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September 03, 2014

Piquant Cocktail Meatballs

These versatile meatballs can be made with ground pork, veal, turkey, chicken, lamb or beef or try combining them to deepen the flavor profile. They are served with piquillo peppers, tiny sweet peppers from northern Spain. Use any roasted pimiento if you can't find piquillos. Oh and in case you aren't up on your Spanish, pimiento is the Spanish word for pepper.

Makes 60 bite size meatballs


  • 2 pounds ground pork butt
  • 21/2 teaspoon garlic, minced
  • 1/2 cup onion, minced
  • 1/2 cup fresh flat leaf parsley, chopped
  • 2 teaspoon salt
  • 1/4 teaspoon cayenne
  • 1 teaspoon sweet pimenton
  • 1 teaspoon smoked sweet pimenton
  • 1/2 teaspoon cumin, ground
  • 1/4 teaspoon dried thyme
  • 1/2 teaspoon dried oregano
  • 1/4 teaspoon black pepper, freshly ground
  • Pinch of fresh grated nutmeg
  • 1 tablespoon wine vinegar
  • About 1/4 cup all purpose flour for dredging
  • About 1/2 cup olive oil for frying
  • 10 piquillo peppers, if using canned, drain and pat dry


    Place the pork in a bowl. Add the garlic, onion, and parsley.

    In a small bowl, combine the salt and the next 7 ingredients. Add the vinegar and stir to make a smooth paste. Sprinkle the spice mixture into the meat and mix thoroughly to distribute the seasoning evenly.

    Allow the meat to stand at room temperature for 1 hour or cover and refrigerate for up to 24 hours.

    Form the mixture into 1 inch balls. Dredge the meatballs in flour, patting off the excess- to prevent splattering while frying. Heat enough oil to cover the bottom of a large heavy skillet. Fry the meatballs over medium heat in 2 batches, turning to brown them on all sides, un cooked through. Transfer the meatballs to paper towels to drain.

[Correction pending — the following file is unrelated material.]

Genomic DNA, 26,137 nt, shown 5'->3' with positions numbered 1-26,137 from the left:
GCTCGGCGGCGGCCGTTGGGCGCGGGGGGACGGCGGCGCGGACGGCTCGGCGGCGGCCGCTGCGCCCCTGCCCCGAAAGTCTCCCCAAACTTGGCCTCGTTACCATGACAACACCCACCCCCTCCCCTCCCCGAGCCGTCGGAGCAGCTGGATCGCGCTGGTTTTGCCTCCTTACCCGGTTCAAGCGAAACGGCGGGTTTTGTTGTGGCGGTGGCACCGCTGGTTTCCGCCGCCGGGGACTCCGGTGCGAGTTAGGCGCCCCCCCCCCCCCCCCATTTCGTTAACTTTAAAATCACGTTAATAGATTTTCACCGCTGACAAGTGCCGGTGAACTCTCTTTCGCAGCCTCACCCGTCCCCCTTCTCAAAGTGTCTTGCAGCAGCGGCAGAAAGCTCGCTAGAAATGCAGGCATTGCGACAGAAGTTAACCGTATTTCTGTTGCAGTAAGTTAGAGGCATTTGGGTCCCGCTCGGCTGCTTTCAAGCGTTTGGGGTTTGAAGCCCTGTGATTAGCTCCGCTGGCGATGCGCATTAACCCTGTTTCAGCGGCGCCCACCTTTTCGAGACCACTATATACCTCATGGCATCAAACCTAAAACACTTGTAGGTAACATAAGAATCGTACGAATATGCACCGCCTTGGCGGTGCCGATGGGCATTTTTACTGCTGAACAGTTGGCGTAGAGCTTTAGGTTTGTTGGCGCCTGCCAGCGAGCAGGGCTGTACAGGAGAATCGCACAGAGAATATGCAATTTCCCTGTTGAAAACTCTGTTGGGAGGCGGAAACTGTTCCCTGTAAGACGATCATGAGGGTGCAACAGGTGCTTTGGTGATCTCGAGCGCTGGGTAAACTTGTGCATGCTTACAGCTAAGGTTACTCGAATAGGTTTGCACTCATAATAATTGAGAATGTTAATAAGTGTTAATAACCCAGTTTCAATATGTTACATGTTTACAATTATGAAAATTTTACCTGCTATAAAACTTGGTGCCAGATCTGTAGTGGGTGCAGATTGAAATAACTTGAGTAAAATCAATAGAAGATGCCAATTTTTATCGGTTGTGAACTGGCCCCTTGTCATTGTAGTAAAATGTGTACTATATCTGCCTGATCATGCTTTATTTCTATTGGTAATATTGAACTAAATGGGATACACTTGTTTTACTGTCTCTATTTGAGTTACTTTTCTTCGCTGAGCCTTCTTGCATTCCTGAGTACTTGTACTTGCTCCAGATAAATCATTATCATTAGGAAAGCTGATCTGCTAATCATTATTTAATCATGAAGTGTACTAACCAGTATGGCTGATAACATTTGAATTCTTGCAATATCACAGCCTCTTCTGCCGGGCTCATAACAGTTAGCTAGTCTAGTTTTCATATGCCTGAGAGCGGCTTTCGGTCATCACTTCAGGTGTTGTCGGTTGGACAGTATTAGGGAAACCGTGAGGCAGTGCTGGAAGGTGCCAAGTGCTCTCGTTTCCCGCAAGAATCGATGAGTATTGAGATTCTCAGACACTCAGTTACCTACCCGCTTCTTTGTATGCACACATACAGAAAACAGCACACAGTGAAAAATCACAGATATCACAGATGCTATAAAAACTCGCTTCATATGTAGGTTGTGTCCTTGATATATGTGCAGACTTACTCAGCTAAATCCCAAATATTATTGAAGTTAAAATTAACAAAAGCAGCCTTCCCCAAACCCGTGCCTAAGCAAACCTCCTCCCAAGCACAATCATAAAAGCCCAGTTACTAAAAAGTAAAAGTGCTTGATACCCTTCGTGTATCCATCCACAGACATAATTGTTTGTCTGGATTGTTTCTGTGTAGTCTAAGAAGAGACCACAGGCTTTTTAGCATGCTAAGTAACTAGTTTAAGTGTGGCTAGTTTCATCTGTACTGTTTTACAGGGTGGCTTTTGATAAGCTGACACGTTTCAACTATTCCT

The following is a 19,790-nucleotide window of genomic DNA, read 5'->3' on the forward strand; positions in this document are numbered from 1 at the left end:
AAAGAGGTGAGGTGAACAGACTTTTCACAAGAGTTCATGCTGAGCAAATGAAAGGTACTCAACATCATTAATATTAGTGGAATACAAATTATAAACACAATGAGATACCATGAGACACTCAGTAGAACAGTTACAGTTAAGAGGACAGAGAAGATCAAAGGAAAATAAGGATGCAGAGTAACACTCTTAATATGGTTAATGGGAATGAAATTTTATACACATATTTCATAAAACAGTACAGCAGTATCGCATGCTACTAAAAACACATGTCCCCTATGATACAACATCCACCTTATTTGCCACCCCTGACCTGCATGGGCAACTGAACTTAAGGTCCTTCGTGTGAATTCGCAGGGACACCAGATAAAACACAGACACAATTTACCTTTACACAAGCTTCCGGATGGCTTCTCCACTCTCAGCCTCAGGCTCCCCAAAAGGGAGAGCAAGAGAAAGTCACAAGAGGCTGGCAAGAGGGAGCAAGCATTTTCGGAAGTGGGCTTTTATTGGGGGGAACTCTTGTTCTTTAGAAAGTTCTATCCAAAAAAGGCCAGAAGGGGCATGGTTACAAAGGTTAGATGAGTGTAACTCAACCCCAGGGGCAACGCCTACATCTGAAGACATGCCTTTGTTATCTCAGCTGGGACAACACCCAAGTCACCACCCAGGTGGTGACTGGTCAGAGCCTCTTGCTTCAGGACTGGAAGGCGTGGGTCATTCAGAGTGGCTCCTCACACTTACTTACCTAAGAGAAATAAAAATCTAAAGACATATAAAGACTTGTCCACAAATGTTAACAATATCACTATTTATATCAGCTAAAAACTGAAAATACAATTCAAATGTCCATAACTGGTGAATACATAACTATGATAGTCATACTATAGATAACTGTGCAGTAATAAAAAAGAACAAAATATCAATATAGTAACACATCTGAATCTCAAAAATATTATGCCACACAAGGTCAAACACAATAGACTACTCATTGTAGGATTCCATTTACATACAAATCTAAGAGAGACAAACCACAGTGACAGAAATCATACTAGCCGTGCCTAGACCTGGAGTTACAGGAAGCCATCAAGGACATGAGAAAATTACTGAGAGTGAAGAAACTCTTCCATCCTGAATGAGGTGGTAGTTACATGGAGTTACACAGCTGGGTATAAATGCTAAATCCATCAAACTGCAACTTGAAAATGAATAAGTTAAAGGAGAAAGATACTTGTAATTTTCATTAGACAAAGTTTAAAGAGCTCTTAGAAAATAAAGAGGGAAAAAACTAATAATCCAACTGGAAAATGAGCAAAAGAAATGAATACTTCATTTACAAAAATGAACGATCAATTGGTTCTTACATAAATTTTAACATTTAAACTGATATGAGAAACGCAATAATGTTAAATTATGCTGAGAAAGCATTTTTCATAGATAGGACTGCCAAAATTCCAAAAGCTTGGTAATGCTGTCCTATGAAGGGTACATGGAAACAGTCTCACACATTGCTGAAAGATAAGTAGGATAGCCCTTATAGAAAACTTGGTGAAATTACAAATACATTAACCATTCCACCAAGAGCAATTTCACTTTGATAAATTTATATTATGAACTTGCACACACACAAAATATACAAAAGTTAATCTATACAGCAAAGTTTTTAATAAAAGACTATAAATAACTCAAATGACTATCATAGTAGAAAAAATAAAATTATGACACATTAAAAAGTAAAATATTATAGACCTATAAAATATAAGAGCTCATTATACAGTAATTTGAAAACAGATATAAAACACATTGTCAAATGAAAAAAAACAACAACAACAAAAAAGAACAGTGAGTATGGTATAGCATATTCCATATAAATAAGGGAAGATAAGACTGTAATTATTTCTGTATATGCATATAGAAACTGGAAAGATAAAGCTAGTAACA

Cut each piquillo pepper into 6 strips. Fold a strip into thirds, spear it with a toothpick and add a meatball. Place on a serving platter and serve hot or at room temperature.

    Posted by terri at 01:52 AM | Comments (0)

    September 02, 2014

    Manchego, Membrillo and Chorizo Grilled Sandwiches

    These Spanish Tapas have 3 traditional Spanish ingredients,each delicious on their own but when paired together the result is 3 times as good. Manchego cheese, from sheep's milk is made in the La Mancha region of Spain. When aged for 3 months it's fruity with a slight tangy note, if aged longer it becomes more sweet. Membrillo is quince paste. Quince is a hard fruit that looks like a cross between an apple and a pear. They aren't eaten raw but cooked until wonderfully sweet. And last but not least is chorizo, a highly seasoned ground pork sausage flavored with garlic, chili powder and other spices. Use the fresh Mexican chorizo for this recipe. The Spanish version uses smoked pork so it doesn't grill as well.

    Serves 4-6


  • 8 slices Italian bread
  • 4 tablespoons membrillo quince paste
  • 6 ounces manchego cheese, thinly sliced
  • 4 ounces chorizo sausage
  • 8 ounces Rioja wine
  • 5 black peppercorns
  • 3 dried bay leaves
  • 4 tablespoons butter, melted
  • Fresh ground black pepper and Kosher salt to taste


    Prick the sausages all over and place into a dish.

    Combine the bay leaves, peppercorns and wine and pour over the sausage. Cover and marinade for 4 hours up to 24 hours.

    Drain the sausage and cook them on a medium heat grill, we used charcoal. Remove when done and cool for 10 minutes. Slice thinly.

    Spread 4 slices of bread with the quince paste.

    Add the slices of Manchego cheese and chorizo.

    Top with the remaining 4 slices of bread to make a sandwich.

    Brush the melted butter over both sides of the sandwiches and season with salt and pepper.

    Heat a non-stick frying pan to medium heat.

    Fry the sandwiches on both sides until the bread is golden brown and cheese has melted.

    Slice in half for appetizer serving or serve whole for full meal.

    Posted by terri at 02:07 AM | Comments (0)